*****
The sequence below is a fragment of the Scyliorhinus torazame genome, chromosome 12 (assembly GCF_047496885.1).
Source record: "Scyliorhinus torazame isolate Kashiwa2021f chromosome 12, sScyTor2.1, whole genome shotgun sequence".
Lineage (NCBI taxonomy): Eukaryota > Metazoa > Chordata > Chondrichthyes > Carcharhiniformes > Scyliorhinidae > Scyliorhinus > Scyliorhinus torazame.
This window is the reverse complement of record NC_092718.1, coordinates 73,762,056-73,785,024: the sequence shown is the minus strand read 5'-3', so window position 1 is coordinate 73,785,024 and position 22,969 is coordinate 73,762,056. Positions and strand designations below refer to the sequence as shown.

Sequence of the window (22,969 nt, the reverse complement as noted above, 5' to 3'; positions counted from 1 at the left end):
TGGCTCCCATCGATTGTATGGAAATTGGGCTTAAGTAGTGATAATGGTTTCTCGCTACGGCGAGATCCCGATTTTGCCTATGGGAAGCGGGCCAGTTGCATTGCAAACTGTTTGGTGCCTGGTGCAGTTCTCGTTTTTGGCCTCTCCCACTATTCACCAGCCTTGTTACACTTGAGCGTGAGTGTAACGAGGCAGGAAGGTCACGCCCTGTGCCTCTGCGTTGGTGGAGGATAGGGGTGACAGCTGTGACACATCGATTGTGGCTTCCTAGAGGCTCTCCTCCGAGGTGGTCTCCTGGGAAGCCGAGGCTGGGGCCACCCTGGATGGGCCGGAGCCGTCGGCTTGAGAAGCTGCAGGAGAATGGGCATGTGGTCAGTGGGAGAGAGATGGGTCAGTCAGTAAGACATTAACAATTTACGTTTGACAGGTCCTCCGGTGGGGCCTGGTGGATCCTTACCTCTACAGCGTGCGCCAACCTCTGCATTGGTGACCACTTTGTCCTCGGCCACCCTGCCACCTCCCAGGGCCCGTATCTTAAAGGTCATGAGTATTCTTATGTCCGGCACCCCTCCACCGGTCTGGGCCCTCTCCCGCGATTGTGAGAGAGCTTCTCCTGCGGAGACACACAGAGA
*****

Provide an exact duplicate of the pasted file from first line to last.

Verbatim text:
The sequence below is a fragment of the Scyliorhinus torazame genome, chromosome 12 (assembly GCF_047496885.1).
Source record: "Scyliorhinus torazame isolate Kashiwa2021f chromosome 12, sScyTor2.1, whole genome shotgun sequence".
Lineage (NCBI taxonomy): Eukaryota > Metazoa > Chordata > Chondrichthyes > Carcharhiniformes > Scyliorhinidae > Scyliorhinus > Scyliorhinus torazame.
This window is the reverse complement of record NC_092718.1, coordinates 73,762,056-73,785,024: the sequence shown is the minus strand read 5'-3', so window position 1 is coordinate 73,785,024 and position 22,969 is coordinate 73,762,056. Positions and strand designations below refer to the sequence as shown.

Sequence of the window (22,969 nt, the reverse complement as noted above, 5' to 3'; positions counted from 1 at the left end):
TGGCTCCCATCGATTGTATGGAAATTGGGCTTAAGTAGTGATAATGGTTTCTCGCTACGGCGAGATCCCGATTTTGCCTATGGGAAGCGGGCCAGTTGCATTGCAAACTGTTTGGTGCCTGGTGCAGTTCTCGTTTTTGGCCTCTCCCACTATTCACCAGCCTTGTTACACTTGAGCGTGAGTGTAACGAGGCAGGAAGGTCACGCCCTGTGCCTCTGCGTTGGTGGAGGATAGGGGTGACAGCTGTGACACATCGATTGTGGCTTCCTAGAGGCTCTCCTCCGAGGTGGTCTCCTGGGAAGCCGAGGCTGGGGCCACCCTGGATGGGCCGGAGCCGTCGGCTTGAGAAGCTGCAGGAGAATGGGCATGTGGTCAGTGGGAGAGAGATGGGTCAGTCAGTAAGACATTAACAATTTACGTTTGACAGGTCCTCCGGTGGGGCCTGGTGGATCCTTACCTCTACAGCGTGCGCCAACCTCTGCATTGGTGACCACTTTGTCCTCGGCCACCCTGCCACCTCCCAGGGCCCGTATCTTAAAGGTCATGAGTATTCTTATGTCCGGCACCCCTCCACCGGTCTGGGCCCTCTCCCGCGATTGTGAGAGAGCTTCTCCTGCGGAGACACACAGAGA